For that we need $f(y|S) = f(y|B) = \frac12 f(y/2|S)$ for all $y$. Now I’m not a mathematician, but I bet that the unique solution to this functional equation, given some regularity assumption, is $f(y|S) = k/y$ for a positive constant $k$. Which is indeed the Jeffrey’s prior for a number distributed on the positive half-line, a much more meaningful notion of uniform distribution than the previous one, which makes sense for the whole real line. This is not a normalisable density, though, which is probably for the best: it would give the paradoxical conclusion that it is always advantageous to switch envelope.

We can make this a bit more precise if we consider it as a limit of normalisable densities. Let then

\[ f(y|S) = \frac1{y \log(M^2)} [1/M \le y \le M] \]

and

\[ f(y|B) = \frac1{y \log(M^2)} [2/M \le y \le 2M]. \]

This gives $p(S|y) = 1$ for $y \in [1/M,2/M]$, as you certainly got envelope $S$, the desired $p(S|y) = 1/2$ for $y \in [2/M,M]$, and $p(S|y) = 0$ for $y \in [M,2M]$, as you certainly got envelope $B$. If we let $M$ go to infinity again, we have indeed $p(S|y) = 1/2$ for all $y$, as our intuition would predict, but probably shouldn’t.

Another intuition says that you should always be indifferent to switching, as you have no idea about what $f(y|S)$ is, so learning $y$ doesn’t give you any information. Maybe there exists an $f(y|S)$ for which this is true? We need $2f(y|S) = f(y|B) = \frac12 f(y/2|S)$, which I bet has as unique solution $f(y|S) = k/y^2$. Again this is not normalisable, so this intuition is on rather shaky ground.

From all these examples, one might think that the paradox only arises from unnormalisable densities, but this is not the case. As shown by Broome, it also arises from the innocent-looking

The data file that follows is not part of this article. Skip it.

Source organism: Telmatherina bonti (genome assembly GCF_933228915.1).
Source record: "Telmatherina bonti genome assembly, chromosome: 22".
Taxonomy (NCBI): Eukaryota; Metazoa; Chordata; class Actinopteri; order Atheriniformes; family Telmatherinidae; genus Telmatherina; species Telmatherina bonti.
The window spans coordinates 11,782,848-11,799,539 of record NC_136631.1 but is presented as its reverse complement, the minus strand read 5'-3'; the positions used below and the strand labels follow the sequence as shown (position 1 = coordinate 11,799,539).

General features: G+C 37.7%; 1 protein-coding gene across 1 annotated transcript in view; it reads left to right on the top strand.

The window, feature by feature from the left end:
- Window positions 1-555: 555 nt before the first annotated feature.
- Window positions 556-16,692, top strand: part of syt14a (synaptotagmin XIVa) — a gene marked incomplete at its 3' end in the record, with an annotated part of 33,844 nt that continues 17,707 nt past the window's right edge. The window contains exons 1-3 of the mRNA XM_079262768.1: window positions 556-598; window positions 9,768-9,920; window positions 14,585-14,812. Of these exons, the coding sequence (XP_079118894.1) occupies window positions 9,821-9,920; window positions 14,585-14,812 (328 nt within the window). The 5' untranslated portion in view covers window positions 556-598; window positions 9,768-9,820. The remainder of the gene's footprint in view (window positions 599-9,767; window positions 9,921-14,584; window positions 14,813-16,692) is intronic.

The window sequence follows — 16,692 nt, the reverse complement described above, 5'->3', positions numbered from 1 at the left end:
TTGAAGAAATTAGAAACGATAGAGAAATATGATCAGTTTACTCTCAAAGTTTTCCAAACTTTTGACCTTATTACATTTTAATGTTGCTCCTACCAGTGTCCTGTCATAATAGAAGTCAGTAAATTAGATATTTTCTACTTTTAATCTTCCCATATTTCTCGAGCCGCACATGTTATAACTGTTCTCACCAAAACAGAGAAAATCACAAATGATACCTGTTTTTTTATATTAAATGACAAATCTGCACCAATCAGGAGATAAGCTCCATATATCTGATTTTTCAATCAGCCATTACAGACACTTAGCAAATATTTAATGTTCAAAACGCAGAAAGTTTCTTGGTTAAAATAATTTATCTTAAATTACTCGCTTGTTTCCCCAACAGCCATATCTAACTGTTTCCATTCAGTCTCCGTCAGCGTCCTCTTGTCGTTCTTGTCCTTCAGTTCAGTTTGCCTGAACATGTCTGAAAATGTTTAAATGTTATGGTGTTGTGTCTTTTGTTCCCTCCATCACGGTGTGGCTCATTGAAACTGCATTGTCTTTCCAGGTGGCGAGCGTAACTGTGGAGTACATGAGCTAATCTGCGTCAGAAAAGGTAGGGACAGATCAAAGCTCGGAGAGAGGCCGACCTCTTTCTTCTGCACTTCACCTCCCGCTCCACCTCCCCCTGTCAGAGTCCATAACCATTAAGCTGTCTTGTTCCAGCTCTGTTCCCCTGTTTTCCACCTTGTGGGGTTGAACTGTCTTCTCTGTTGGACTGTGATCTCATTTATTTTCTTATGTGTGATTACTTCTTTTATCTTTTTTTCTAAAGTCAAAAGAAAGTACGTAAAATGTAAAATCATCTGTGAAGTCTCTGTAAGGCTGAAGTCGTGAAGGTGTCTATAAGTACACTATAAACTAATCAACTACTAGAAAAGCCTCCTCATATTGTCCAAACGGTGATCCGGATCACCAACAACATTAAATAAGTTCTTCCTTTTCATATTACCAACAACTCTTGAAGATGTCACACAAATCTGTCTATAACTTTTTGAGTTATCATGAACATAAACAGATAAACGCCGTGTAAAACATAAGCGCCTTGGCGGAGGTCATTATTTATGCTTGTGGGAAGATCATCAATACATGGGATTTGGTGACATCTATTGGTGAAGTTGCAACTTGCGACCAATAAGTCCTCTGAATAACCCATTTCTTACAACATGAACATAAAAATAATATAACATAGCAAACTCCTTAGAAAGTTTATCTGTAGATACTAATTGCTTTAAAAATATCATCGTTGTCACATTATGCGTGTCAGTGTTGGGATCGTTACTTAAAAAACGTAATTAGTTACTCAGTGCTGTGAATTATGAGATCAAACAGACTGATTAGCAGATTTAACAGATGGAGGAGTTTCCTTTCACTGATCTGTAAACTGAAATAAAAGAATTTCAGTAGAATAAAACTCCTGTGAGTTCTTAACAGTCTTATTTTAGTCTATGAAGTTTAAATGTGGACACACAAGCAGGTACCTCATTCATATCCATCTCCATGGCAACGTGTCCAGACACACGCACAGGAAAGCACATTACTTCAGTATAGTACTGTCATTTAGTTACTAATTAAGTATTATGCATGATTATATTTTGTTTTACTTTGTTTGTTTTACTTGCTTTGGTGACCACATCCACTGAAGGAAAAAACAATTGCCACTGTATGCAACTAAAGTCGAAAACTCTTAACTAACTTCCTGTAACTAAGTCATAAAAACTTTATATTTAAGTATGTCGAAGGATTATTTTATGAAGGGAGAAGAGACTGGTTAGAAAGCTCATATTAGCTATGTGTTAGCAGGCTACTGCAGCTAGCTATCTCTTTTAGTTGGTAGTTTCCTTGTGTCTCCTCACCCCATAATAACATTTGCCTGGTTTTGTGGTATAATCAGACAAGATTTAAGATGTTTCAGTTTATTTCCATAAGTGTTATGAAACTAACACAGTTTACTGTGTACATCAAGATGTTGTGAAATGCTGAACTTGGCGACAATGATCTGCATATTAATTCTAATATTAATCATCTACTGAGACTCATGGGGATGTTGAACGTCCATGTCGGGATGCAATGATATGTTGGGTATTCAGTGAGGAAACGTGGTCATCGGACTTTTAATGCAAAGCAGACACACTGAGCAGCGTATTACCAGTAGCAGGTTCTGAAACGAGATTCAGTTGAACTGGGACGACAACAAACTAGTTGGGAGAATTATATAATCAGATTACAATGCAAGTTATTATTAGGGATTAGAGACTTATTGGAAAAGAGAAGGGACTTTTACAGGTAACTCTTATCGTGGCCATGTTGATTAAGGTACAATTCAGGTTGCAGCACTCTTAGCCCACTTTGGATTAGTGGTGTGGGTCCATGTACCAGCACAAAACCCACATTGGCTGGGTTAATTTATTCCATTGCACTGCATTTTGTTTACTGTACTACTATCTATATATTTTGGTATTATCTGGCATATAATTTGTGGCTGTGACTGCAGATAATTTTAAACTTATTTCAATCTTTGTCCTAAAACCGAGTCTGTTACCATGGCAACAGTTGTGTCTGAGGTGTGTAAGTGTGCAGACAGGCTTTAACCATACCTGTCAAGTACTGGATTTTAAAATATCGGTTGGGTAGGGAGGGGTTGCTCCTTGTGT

\[ f(y|S) = \frac1{(1+y)^2}. \] It results in

\[ p(S|y) = \frac{y^2 + 4y + 4}{3y^2 + 8y + 6},\] which is indeed always strictly larger than $1/3$.

No, the real problem is that these densities are unphysical. Broome claims that his isn’t:

Both my examples of paradoxical distributions are decent statistical

distributions. There are processes for generating either: […] My continuous distribution can be generated as follows. Pick a number $t$ at random from a uniform distribution between 0 and 1, and let $y$ be $t/(1-t)$. Then $y$ has the required distribution.

While it is true that this $y$ would have the required distribution, there’s no conceivable physical process that could generate it. You would need $t$ to actually come from the continuum, in particular being able to get arbitrarily close to 1 so that $y$ gets arbitrarily large. The continuum is only a mathematical abstraction, though, any physical process for generating $t$ will need to discretize it; if $\epsilon$ is the smallest step you can do, then the largest $t$ strictly smaller than 1 is $1-\epsilon$, which gives you the largest $y$ as $(1-\epsilon)/\epsilon$. But having any upper bound on $y$ is enough to dispel the paradox.

But Broome also presented a discrete distribution – we put $2^n$ and $2^{n+1}$ in the envelopes with the probability $2^n/3^{n+1}$ for all non-negative integers $n$. This doesn’t look unphysical. For example, in a radioactive decay we can check the state of decay every second and return the number of seconds since start if decay happened. This gives us a distribution on a countable but infinite set of events.

That’s also unphysical, because it requires you to be able to generate arbitrarily large integers. If you’re using radioactive decay to generate your random numbers, you need to be able to wait infinitely long for decay to happen. Which is of course impossible. As soon as you have a finite upper bound on how long you’re willing to wait — say until the sun becomes a red giant — you change the probability distribution, and the paradox disappears.